"The large-scale processing provided by our Cray supercomputer enables researchers to develop highly detailed models and sophisticated algorithms that more closely match actual conditions in the body", stated Jan Odegard, the executive director of CITI. "One research team is conducting blood-flow simulations at a level of accuracy that was not feasible before we had this degree of computational power. And new computer algorithms developed by another team reduce the time it takes to analyse biomolecular processes from days and months to mere minutes."
Members of the Team for Advanced Flow Simulation and Modelling at Rice are collaborating with colleagues from other institutions to create computational fluid dynamics models that mimic how blood courses through the brain's arteries and interacts with an aneurysm on a vessel wall. An aneurysm is a balloon-like protrusion of an artery that could be fatal if it bursts. The team uses the Cray system to simulate numerically how the blood, artery and aneurysm interact with each other. The data is then loaded into a programme from Computational Engineering International called EnSight, which provides visualization and analytical capabilities.
"Accurate blood-flow simulations are extremely complex because an artery wall isn't rigid and blood pressure fluctuates with the beating of the heart", stated Tayfun Tezduyar, professor of mechanical engineering at Rice. "We want to understand how much a cerebral artery wall deforms, how blood flow is affected and what stresses are created that could affect the aneurysm. A precise understanding of this dynamic will be of great benefit to brain surgeons when they have to make a decision about whether or not to operate."
Another team of researchers at CITI has partnered with colleagues at the University of Texas Health Science Center at Houston to develop new algorithms for studying the biomolecular interactions that occur when a disease-causing bit of protein, referred to as a "ligand", attaches itself to another molecule known as a "receptor". A traditional Singular Value Decomposition algorithm running on a conventional computer does not preserve the symmetry of the molecule, making it difficult to isolate and study a protein's characteristics. The team developed more accurate algorithms that they "parallelized" to run quickly on the supercomputer. The new techniques promise to help medical researchers invent new drugs that work by keeping the ligand from docking to the receptor, preventing the disease mechanism from operating.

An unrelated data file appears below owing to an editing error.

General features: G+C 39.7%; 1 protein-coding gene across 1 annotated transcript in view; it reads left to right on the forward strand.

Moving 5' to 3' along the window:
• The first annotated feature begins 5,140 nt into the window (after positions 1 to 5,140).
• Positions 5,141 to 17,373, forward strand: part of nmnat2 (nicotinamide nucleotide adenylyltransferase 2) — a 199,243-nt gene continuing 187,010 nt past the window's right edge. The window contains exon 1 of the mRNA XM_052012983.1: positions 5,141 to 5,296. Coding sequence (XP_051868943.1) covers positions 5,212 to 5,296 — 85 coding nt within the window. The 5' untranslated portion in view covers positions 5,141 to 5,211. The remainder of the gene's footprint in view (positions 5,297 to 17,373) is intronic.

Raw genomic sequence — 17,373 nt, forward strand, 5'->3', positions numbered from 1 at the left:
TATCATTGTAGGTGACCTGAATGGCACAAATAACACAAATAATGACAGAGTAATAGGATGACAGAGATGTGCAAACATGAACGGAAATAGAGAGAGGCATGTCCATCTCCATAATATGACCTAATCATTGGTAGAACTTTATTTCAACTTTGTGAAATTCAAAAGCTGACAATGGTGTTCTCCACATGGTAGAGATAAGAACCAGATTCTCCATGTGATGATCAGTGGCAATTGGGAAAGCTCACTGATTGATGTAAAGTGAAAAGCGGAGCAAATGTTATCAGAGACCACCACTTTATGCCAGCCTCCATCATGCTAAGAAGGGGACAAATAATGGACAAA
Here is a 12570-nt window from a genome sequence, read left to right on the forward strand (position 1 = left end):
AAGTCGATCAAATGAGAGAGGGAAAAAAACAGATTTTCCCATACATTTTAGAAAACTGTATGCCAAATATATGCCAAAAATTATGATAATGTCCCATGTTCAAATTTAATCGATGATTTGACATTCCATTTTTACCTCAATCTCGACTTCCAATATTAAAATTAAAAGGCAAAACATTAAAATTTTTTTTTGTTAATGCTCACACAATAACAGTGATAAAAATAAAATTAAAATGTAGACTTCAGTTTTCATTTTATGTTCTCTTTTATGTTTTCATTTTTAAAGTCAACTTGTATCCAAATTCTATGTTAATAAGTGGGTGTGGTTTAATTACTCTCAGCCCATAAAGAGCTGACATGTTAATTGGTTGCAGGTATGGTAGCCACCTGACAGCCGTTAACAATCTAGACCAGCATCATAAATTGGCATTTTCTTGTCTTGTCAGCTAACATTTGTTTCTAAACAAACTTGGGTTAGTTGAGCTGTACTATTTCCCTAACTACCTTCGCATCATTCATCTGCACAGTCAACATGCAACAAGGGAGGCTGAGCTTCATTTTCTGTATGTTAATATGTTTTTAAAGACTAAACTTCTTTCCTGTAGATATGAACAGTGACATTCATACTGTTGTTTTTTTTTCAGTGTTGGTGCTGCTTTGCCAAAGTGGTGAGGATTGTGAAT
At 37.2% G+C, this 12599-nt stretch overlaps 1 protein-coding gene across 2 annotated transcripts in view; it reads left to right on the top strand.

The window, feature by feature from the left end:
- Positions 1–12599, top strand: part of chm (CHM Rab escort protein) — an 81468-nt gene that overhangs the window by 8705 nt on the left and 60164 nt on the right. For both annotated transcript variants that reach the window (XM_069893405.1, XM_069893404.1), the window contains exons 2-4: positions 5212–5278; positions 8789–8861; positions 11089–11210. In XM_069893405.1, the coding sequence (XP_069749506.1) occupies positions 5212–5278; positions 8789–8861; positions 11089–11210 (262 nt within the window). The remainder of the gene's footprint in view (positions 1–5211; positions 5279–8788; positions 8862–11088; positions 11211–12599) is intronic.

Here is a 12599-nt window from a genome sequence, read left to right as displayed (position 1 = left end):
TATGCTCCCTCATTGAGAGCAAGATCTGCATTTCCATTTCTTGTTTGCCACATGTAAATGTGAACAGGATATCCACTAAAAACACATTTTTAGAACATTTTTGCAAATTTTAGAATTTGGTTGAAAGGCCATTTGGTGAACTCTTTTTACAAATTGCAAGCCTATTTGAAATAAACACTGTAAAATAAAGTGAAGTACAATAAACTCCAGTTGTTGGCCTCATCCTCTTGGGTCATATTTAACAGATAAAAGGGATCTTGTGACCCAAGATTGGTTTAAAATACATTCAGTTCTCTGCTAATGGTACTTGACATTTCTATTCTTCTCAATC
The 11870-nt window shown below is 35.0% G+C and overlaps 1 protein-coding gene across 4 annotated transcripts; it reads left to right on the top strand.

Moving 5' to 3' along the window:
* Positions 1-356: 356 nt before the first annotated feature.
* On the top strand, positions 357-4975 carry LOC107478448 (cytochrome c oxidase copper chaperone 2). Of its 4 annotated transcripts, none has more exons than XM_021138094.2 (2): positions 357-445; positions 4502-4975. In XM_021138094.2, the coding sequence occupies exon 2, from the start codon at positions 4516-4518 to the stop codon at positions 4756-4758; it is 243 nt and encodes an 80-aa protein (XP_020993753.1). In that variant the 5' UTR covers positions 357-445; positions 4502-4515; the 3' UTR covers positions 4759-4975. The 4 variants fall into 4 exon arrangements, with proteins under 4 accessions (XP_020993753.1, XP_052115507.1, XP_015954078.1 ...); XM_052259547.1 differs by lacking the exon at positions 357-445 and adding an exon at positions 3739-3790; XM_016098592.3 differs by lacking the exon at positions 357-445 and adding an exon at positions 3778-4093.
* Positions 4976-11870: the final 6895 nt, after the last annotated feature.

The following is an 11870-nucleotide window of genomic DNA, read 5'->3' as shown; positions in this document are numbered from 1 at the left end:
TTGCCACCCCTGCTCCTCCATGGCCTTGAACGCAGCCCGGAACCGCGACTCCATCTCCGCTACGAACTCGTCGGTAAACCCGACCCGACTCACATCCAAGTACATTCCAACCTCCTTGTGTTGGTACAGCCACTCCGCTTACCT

"The algorithms we developed significantly compress the search we have to perform by focusing on the controlling behaviour and retaining the symmetry of the protein, while giving us the flexibility to gain deeper knowledge of the biomolecular mechanisms involved", stated Danny Sorensen, professor and department chair of Computational and Applied Mathematics at Rice, who leads the research team. "We're dealing with sizable data sets. Running even the simplest computations for these molecular complexes would be nearly impossible on a less-powerful computer."
"Scalable computation is crucial to modern medical research", stated Jan Silverman, senior vice president, corporate strategy and business development for Cray. "Cray supercomputers are playing a prominent role in the important advances achieved by research teams such as those affiliated with Rice University's CITI. This is the type of science that can ultimately result in people living longer and healthier lives, and Cray is proud to be a part of it."
CITI is a research-centric institute dedicated to the advancement of applied interdisciplinary research in the areas of computation and information technology by bringing together scholars with complementary expertise to solve complex problems. Research areas include parallel computation, robotics, telecommunications, data modelling and analysis, bioinformatics, advanced computation, computational neuroscience, sensor networks and computational fluid dynamics. Rice acquired the Cray system with funding from the National Science Foundation (CNS-0421109 & CNS 0454333).
As a global expert in supercomputing, Cray provides highly advanced supercomputers and world-class services and support to government, industry and academia. Cray technology enables scientists and engineers to achieve remarkable breakthroughs by accelerating performance, improving efficiency and extending the capabilities of their most demanding applications. Cray's Adaptive Supercomputing vision will result in innovative next-generation products that integrate diverse processing technologies into a unified architecture, allowing customers to surpass today's limitations and meeting the market's continued demand for realized performance. More company news can be found in the VMW May 2007 article Researchers use Cray XT3 supercomputer at PSC to break through drug-resistant bacteria's defenses.